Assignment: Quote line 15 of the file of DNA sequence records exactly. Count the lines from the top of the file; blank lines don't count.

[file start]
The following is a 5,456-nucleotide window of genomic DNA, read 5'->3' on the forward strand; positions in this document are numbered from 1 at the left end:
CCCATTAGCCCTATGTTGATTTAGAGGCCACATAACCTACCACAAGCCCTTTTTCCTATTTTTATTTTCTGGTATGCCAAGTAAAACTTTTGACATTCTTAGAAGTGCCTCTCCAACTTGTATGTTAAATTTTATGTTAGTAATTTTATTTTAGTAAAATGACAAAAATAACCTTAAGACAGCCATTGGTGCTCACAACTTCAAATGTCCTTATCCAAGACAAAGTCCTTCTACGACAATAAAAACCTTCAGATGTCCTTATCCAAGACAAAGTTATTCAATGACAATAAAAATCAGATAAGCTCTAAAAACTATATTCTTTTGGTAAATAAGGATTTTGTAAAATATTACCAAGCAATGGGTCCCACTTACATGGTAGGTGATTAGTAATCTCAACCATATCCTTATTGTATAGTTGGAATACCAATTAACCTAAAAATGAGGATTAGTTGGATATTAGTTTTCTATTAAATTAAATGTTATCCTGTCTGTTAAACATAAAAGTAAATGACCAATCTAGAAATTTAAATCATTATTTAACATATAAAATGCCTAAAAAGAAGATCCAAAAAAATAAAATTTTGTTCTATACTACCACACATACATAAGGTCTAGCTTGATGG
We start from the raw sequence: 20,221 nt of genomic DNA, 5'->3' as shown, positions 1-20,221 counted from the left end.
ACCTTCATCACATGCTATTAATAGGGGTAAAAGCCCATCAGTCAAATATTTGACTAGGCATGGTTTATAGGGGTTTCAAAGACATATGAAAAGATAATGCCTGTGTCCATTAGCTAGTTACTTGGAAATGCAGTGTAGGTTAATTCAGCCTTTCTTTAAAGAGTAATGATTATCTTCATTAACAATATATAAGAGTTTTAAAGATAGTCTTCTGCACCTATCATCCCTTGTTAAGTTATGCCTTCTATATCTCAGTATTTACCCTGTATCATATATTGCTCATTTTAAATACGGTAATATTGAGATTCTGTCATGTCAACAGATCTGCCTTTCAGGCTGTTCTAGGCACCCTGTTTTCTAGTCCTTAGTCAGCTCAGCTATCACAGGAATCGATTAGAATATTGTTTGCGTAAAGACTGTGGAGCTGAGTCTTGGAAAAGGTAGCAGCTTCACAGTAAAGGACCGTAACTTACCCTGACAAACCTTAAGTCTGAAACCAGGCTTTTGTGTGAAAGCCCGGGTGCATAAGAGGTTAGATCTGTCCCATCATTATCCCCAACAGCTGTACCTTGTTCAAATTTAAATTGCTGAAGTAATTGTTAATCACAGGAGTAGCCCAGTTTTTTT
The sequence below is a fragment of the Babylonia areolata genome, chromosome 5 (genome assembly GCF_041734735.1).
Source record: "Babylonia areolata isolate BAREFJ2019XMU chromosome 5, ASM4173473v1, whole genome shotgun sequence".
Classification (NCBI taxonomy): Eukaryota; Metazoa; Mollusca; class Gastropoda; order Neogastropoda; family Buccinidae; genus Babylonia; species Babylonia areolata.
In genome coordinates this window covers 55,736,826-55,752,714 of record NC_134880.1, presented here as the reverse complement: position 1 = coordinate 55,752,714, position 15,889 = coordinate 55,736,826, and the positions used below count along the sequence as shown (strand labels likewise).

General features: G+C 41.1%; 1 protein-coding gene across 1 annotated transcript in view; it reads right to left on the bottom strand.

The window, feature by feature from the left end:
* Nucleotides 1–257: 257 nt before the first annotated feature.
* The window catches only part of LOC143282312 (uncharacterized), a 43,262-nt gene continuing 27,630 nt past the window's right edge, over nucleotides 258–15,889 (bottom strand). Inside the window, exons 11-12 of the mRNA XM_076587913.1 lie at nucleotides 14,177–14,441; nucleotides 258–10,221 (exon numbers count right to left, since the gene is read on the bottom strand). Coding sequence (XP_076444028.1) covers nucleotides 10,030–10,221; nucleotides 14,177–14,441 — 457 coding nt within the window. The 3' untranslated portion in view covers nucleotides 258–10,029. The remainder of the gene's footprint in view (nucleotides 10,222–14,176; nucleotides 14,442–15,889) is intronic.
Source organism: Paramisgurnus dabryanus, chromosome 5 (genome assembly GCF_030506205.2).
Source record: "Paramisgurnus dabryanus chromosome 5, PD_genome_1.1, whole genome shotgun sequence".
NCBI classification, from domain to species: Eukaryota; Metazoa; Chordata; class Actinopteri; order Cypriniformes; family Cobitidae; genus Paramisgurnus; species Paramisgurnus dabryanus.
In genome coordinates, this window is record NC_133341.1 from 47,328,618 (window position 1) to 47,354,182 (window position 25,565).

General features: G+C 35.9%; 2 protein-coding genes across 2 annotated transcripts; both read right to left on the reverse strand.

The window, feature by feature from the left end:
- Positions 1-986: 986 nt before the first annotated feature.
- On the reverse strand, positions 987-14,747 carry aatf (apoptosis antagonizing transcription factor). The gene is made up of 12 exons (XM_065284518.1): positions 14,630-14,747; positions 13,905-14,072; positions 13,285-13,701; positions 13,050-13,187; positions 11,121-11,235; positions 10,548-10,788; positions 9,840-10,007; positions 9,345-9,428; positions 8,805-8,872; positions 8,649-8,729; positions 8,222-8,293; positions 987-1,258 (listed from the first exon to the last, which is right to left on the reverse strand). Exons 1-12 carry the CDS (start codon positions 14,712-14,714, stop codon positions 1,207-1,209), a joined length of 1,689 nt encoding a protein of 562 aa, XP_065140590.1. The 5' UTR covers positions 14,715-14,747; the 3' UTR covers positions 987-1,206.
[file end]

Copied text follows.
NCBI classification, from domain to species: Eukaryota; Metazoa; Chordata; class Actinopteri; order Cypriniformes; family Cobitidae; genus Paramisgurnus; species Paramisgurnus dabryanus.